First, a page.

I’ve often likened Mom to a shark.
Not in the toothed-and-terrifying-reason-why-I-don’t-go-into-the-ocean way. But in the fact that some sharks have to swim constantly to keep oxygen in the water passing over their gills. They keep swimming to stay alive.
That’s always been Mom. Always on the go. She can’t sit still to save her life (no pun intended.) Even now, in the midst of dementia, sitting idly, quietly, contemplatively is not for her. She’ll work a crossword puzzle, word search, or coloring book while watching TV.
It’s part and parcel to her extroverted nature. She derives energy from activity outside of herself. She and I are a great deal alike, except in this way. I’m an introvert. I can go days, weeks, without ever speaking to anyone other than the check-out clerk at the grocery store and be perfectly content. In my work, though, I had to learn how to be more extroverted. I can now happily drum up a conversation with the person next to me on a plane. I can chit chat (introverts are notoriously averse to small talk.) It was like having a muscle I never used, but once I started to flex it, it gained in strength. I’ll never stop being exhausted by too much human interaction every day, though.
It’s good that I learned how to be more extroverted because it helps me understand Mom’s need to keep busy. For many years, she was the chair of her condo association’s social committee—organizing elaborate parties with food, entertainment, so much fun. It took a great deal of her time. And she relished it, until her forgetfulness became so overwhelming that she couldn’t organize as she once had.
It’s sometimes a challenge now to keep Mom busy and engaged because she can’t really stay on task, due to her compromised short-term memory. And also because it’s not my own nature to need to be actively engaged in something external. But I’ve come up with some regular things that we do that work to energize her and keep her feeling relevant.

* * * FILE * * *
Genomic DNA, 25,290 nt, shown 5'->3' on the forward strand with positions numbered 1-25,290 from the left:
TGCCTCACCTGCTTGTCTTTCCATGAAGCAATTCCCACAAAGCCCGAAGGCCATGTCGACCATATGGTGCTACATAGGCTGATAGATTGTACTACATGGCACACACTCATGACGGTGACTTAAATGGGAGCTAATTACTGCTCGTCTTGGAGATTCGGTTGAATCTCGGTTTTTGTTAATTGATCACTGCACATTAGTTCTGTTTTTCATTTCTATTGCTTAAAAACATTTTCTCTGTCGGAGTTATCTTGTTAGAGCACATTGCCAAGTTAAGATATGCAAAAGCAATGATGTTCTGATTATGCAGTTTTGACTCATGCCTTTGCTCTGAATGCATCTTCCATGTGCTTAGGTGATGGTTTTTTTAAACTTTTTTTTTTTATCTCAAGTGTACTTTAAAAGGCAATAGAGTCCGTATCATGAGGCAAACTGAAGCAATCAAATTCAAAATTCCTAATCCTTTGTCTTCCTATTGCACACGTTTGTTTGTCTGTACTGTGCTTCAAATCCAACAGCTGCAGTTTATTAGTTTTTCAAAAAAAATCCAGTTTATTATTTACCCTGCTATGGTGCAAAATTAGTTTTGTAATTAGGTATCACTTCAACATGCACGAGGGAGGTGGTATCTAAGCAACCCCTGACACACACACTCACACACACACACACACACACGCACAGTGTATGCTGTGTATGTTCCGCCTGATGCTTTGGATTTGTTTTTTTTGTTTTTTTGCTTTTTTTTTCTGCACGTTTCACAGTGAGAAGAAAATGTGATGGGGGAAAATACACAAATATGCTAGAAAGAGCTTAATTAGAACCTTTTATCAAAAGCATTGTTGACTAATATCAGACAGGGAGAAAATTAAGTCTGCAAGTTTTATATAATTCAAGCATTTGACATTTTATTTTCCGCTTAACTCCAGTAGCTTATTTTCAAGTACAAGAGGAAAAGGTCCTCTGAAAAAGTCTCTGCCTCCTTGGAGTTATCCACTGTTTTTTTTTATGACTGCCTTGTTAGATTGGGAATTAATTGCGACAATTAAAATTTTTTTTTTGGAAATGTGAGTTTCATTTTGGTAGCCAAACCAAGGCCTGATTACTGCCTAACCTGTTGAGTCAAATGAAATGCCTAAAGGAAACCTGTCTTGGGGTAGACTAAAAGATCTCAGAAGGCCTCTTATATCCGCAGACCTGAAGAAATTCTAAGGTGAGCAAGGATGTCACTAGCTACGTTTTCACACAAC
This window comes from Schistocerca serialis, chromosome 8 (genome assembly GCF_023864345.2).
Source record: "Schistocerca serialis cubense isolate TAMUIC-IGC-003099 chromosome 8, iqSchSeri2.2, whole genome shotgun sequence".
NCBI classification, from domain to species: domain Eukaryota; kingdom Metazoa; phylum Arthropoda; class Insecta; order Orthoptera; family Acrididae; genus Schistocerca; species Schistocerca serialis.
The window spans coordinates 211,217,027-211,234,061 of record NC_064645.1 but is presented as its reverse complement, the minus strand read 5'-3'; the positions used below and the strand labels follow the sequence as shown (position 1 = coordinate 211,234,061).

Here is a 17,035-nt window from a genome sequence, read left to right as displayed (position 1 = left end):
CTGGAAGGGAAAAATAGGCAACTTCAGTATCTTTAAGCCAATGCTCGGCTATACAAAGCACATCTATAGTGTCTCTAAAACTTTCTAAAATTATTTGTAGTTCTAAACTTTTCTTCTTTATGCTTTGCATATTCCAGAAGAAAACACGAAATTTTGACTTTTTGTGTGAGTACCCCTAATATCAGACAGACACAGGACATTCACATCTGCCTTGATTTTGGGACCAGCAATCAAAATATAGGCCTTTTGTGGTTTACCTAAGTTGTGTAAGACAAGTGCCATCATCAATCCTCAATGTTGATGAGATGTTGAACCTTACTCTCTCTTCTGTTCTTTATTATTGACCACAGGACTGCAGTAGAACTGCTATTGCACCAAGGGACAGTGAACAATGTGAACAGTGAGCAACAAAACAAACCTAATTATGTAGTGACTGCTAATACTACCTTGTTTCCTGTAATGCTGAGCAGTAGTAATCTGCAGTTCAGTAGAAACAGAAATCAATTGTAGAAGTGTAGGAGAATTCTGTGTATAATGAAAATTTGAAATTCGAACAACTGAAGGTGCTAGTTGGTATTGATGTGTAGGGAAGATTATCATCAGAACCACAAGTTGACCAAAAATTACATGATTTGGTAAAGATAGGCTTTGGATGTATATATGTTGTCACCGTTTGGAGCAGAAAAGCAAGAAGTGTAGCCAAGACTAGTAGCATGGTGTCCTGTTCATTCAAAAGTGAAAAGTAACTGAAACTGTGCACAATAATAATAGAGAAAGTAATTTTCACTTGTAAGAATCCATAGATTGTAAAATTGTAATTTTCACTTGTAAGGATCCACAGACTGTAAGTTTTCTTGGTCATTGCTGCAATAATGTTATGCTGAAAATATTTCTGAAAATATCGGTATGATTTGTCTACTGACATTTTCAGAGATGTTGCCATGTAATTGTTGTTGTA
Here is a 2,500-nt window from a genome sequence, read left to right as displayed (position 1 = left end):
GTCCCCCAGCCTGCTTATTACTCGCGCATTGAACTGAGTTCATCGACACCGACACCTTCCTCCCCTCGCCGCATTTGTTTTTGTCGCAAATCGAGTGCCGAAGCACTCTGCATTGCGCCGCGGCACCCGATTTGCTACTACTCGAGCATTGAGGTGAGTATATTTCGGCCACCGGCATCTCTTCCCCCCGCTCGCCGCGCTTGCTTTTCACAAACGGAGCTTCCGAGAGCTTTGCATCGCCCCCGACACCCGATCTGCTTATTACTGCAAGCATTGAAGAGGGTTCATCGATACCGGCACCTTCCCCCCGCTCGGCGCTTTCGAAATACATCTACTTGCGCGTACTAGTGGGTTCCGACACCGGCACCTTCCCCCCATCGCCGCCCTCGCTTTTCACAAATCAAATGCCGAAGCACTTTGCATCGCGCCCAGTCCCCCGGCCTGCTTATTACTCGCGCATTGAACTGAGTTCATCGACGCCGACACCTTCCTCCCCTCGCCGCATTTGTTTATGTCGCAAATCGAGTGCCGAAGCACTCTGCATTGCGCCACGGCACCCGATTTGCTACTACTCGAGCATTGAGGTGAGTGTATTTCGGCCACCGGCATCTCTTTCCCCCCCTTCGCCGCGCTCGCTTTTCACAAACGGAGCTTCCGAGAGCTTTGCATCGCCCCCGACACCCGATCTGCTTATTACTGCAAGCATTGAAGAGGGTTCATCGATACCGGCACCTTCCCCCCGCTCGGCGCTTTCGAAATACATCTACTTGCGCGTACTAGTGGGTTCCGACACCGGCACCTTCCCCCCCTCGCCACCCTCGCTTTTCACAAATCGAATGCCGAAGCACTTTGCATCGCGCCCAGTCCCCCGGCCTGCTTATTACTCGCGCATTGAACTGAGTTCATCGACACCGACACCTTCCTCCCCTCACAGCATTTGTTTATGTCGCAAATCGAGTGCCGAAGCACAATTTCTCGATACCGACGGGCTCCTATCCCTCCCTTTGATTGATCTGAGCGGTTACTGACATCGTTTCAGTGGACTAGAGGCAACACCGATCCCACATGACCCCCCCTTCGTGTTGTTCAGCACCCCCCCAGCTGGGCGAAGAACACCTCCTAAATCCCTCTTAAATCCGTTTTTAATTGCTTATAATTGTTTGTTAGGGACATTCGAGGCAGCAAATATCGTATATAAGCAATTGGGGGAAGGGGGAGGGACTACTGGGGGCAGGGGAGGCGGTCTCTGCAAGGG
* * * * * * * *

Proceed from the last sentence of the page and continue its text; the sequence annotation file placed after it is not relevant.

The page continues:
Pretty Flowers & Good Food
The best way that I keep Mom energized is with arranging flowers and cooking. The flowers are the best. We get beautiful, inexpensive flowers at Trader Joe’s, and she arranges them way better than I can. And it’s something she can do entirely on her own, without any supervision from me. Cooking is another thing.
Aside from all the obvious dangers that the stove poses, Mom can no longer follow a recipe, or cook from memory. So it’s a team effort that we both enjoy. I just have to pay attention to what she is doing. If I tell her to mince half an onion, there’s a good chance she’ll do the whole onion if I don’t stop her. Not a big deal, but it’s just how it is.
All the research I did when Mom was first diagnosed said that keeping someone with dementia active is key. I’ve found what works well with Mom, but everyone is different, and early stage dementia does not necessarily strip away a person’s innate personality. Understanding that about the person you may be taking care of will go a long way to giving them a full, happy life.